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Saturday, June 11, 2011

Laugh It Off

The truth is, OCD is painful, heart-wrenching, even tragic at times. But let's face it. It's also kind of funny.
I mean, seriously. Going into spasms of panic every time someone goes to shake your hand? Breaking into a cold sweat as you realize that the number of words in that essay you just turned in isn't actually divisible by three? Dashing home during your lunch break to make sure that the doors really are locked and the stove really is off and the toaster really did get unplugged?
As hard as it is, try to think of it from a detached viewpoint. You'll find that the antics you go through every day are actually somewhat amusing.
One of the things that helps me cope with my OCD is just to laugh at it sometimes. Like almost anything else, OCD is multifaceted, and you can learn a lot by looking at it from a different angle.
As an example, here's an excerpt from a letter I wrote to my brother describing an OCD experience (names have been changed to protect the contaminated.)

During the third hour [of church] we were all crammed into one of the little rooms, which had only just been vacated by another group that had been crammed into it, so it was incredibly hot and stuffy. It was miserable. You know how with my OCD I freak out about germs and touching people and stuff? Well I ended up in the back row near the wall, squeezed between Mr. Hartman and a lady, both of whom kept coughing. Let's just say that there was some serious bubble invasion happening. :) After about half an hour of barely being able to breathe and being on the verge of hyperventilating, I saw a possible escape. On the row ahead of me, on the other side of the room, was an empty chair. It was at the end of the row, which meant I would only have people on one side of me, and there was a gap between it and the door, which meant that I would have a little bit of precious breathing space. The only problem was: how to get to the chair without anyone thinking that I had been mortally offended by Mr. Hartman and the lady sitting next to me, or that I had a major crush on Matt Elwood, who occupied the seat next to the one I was coveting.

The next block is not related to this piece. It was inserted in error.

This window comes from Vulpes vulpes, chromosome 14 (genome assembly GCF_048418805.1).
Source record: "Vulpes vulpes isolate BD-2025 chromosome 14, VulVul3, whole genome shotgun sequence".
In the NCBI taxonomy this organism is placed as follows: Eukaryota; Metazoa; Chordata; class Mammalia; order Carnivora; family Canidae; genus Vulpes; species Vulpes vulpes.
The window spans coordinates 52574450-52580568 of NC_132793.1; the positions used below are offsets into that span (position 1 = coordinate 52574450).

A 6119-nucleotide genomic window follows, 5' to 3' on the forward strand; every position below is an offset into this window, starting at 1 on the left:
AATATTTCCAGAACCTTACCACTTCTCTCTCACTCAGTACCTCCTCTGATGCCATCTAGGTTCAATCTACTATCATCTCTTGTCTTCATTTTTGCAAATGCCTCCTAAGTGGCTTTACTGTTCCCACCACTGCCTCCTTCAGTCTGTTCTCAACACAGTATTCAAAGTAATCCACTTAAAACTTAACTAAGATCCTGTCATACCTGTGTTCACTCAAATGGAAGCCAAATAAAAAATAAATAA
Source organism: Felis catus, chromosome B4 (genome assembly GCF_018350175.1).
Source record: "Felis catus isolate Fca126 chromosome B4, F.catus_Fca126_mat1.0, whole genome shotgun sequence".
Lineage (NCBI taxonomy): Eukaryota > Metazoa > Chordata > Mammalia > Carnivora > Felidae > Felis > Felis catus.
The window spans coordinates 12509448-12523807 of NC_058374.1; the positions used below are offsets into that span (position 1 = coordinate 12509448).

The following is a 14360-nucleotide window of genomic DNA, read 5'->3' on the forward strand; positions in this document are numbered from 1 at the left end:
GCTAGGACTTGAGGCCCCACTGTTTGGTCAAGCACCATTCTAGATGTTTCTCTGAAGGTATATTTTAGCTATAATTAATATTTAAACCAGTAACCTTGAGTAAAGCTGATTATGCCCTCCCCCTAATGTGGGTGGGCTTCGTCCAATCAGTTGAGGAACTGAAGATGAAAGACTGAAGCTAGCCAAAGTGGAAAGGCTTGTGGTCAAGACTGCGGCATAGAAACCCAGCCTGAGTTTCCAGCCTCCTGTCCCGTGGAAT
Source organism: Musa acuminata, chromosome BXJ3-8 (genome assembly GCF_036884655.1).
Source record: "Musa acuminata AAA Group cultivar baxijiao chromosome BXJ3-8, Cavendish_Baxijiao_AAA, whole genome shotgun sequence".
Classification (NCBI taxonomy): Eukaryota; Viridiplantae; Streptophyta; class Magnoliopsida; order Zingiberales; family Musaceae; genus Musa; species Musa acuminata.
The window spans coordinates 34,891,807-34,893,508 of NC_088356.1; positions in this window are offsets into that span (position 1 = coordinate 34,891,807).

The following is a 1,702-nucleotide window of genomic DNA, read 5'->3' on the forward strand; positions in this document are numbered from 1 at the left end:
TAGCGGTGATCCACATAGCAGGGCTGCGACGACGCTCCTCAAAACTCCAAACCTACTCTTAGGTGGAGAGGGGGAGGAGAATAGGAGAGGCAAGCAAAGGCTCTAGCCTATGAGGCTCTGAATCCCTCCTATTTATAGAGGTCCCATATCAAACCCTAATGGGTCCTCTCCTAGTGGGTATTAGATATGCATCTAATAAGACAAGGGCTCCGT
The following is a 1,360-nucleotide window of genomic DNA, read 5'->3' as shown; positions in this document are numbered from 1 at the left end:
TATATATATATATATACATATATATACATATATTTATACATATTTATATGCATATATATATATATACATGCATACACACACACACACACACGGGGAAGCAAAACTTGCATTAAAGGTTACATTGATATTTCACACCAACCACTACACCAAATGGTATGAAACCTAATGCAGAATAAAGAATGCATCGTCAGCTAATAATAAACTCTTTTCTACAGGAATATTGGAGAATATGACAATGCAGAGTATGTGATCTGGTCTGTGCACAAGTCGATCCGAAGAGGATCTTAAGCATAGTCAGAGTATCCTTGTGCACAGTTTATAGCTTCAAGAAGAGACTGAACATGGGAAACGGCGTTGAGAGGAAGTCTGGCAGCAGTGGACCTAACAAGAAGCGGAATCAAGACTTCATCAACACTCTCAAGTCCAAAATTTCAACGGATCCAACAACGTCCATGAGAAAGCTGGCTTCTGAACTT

Something had to be done.
Unable to stand it any longer I grabbed my things and made a mad dash for the door. Okay, so maybe it wasn't exactly a mad dash, but I went as quickly as I could while still waiting for everybody to get their legs out of the way for me. I went out into the hall on the pretense of getting a drink or something, and when I felt a sufficient amount of time had passed I went back into the room and snagged the chair by the door, trying to make it look like I just didn't want to go back to my old seat because I was afraid of disrupting the class. Mission Accomplished! That seat made the remaining half hour endurable, but I was so happy when the meeting was over. So you have a weird sister. Get used to it. :)

Okay, so it probably wouldn't win anything on America's Funniest Correspondence. The point is, in real life, as it was happening, this experience was rough. I was ready to jump out of my skin I was so tense. But instead of it remaining a terrible experience and leaving me scarred for life, I'm able to smile about it now. Why? Because in remembering and describing it I tried to recognize what was funny about the situation and my response to it.
You won't always be able to laugh about it, of course. It's serious stuff. But before all else fails and you're ready to dump your medication in the sink and throttle your therapist, try laughing a little at yourself. It's good medicine.


  1. I agree. I've said, if I have to have a mental illness, at least I get one that's funny. Not every one can say they had an arguement with their sister when they were little over whether or not there were still outside germs on the computer keyboard that had been purchased weeks or months ago. Not everyone can say they thought the little dead branch they just walked over was a person. That was carried over from driving (since it's obviously more legitimate to think a tiny dead branch in the road is a person if you are driving). I think laughing can help. We could laugh or cry, and laughing is more pleasant.

  2. Yep. Things are rough when you're going through them - but oftentimes (a couple years later) I'll be able to look back and laugh - because usually over that stretch of time, I've improved just a little - and I'm finally able to distance myself from the feelings of misery the situation caused originally. My goal is to hopefully be able to laugh at things as they're happening instead of months or years later.

  3. Abigail,
    There's looking on the bright side! As you said, we can either laugh or cry. Although OCD is a very controlling disorder, we still can choose how we're going to deal with it.

  4. Shana,
    It's true that things are hard to deal with when you're right in the middle of them. I have to admit, I usually can't laugh about things when they're happening to me, but often I'm able to laugh about them later. Of course, depending on how hard the experience was, it can be mere hours or whole years before I see the humor in it. But the humor is definitely there!